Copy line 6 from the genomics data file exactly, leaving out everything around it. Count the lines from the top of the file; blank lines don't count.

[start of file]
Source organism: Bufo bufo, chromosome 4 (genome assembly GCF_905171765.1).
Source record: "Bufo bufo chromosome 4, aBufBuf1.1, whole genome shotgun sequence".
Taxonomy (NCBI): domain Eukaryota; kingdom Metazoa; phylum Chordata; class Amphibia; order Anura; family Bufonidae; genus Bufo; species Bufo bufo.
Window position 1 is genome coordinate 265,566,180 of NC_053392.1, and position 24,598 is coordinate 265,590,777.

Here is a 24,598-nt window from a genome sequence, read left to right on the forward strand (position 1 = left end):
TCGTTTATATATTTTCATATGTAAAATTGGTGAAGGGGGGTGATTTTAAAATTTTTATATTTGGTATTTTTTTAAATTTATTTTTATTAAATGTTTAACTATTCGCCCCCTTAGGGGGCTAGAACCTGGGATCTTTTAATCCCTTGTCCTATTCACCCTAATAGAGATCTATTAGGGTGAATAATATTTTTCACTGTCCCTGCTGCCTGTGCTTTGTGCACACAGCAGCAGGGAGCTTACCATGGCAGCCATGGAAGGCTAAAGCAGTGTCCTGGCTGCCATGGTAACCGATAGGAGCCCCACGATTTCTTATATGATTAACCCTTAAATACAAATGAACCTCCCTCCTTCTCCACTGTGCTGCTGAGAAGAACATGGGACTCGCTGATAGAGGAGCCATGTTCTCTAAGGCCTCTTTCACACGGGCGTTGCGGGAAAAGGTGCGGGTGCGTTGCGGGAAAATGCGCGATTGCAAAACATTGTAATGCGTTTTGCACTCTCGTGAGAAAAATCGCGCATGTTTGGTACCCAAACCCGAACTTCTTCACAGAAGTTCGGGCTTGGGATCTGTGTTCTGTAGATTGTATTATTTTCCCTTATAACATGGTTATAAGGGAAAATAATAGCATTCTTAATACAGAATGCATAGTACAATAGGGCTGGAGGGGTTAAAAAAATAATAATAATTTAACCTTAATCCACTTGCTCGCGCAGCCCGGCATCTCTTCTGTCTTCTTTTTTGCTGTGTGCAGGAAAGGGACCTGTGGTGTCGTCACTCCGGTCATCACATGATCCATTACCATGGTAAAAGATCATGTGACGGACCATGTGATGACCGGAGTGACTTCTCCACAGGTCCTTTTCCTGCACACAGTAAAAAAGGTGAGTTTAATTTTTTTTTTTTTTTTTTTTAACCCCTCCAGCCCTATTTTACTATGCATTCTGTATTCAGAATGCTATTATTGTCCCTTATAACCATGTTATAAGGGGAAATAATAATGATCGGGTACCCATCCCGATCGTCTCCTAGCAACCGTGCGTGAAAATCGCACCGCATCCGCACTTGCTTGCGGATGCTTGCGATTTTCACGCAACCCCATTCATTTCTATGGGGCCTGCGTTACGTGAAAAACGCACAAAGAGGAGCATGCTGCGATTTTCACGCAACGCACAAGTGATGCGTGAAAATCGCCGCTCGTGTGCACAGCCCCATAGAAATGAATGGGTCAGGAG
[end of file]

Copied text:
TCGTTTATATATTTTCATATGTAAAATTGGTGAAGGGGGGTGATTTTAAAATTTTTATATTTGGTATTTTTTTAAATTTATTTTTATTAAATGTTTAACTATTCGCCCCCTTAGGGGGCTAGAACCTGGGATCTTTTAATCCCTTGTCCTATTCACCCTAATAGAGATCTATTAGGGTGAATAATATTTTTCACTGTCCCTGCTGCCTGTGCTTTGTGCACACAGCAGCAGGGAGCTTACCATGGCAGCCATGGAAGGCTAAAGCAGTGTCCTGGCTGCCATGGTAACCGATAGGAGCCCCACGATTTCTTATATGATTAACCCTTAAATACAAATGAACCTCCCTCCTTCTCCACTGTGCTGCTGAGAAGAACATGGGACTCGCTGATAGAGGAGCCATGTTCTCTAAGGCCTCTTTCACACGGGCGTTGCGGGAAAAGGTGCGGGTGCGTTGCGGGAAAATGCGCGATTGCAAAACATTGTAATGCGTTTTGCACTCTCGTGAGAAAAATCGCGCATGTTTGGTACCCAAACCCGAACTTCTTCACAGAAGTTCGGGCTTGGGATCTGTGTTCTGTAGATTGTATTATTTTCCCTTATAACATGGTTATAAGGGAAAATAATAGCATTCTTAATACAGAATGCATAGTACAATAGGGCTGGAGGGGTTAAAAAAATAATAATAATTTAACCTTAATCCACTTGCTCGCGCAGCCCGGCATCTCTTCTGTCTTCTTTTTTGCTGTGTGCAGGAAAGGGACCTGTGGTGTCGTCACTCCGGTCATCACATGATCCATTACCATGGTAAAAGATCATGTGACGGACCATGTGATGACCGGAGTGACTTCTCCACAGGTCCTTTTCCTGCACACAGTAAAAAAGGTGAGTTTAATTTTTTTTTTTTTTTTTTTTAACCCCTCCAGCCCTATTTTACTATGCATTCTGTATTCAGAATGCTATTATTGTCCCTTATAACCATGTTATAAGGGGAAATAATAATGATCGGGTACCCATCCCGATCGTCTCCTAGCAACCGTGCGTGAAAATCGCACCGCATCCGCACTTGCTTGCGGATGCTTGCGATTTTCACGCAACCCCATTCATTTCTATGGGGCCTGCGTTACGTGAAAAACGCACAAAGAGGAGCATGCTGCGATTTTCACGCAACGCACAAGTGATGCGTGAAAATCGCCGCTCGTGTGCACAGCCCCATAGAAATGAATGGGTCAGGAG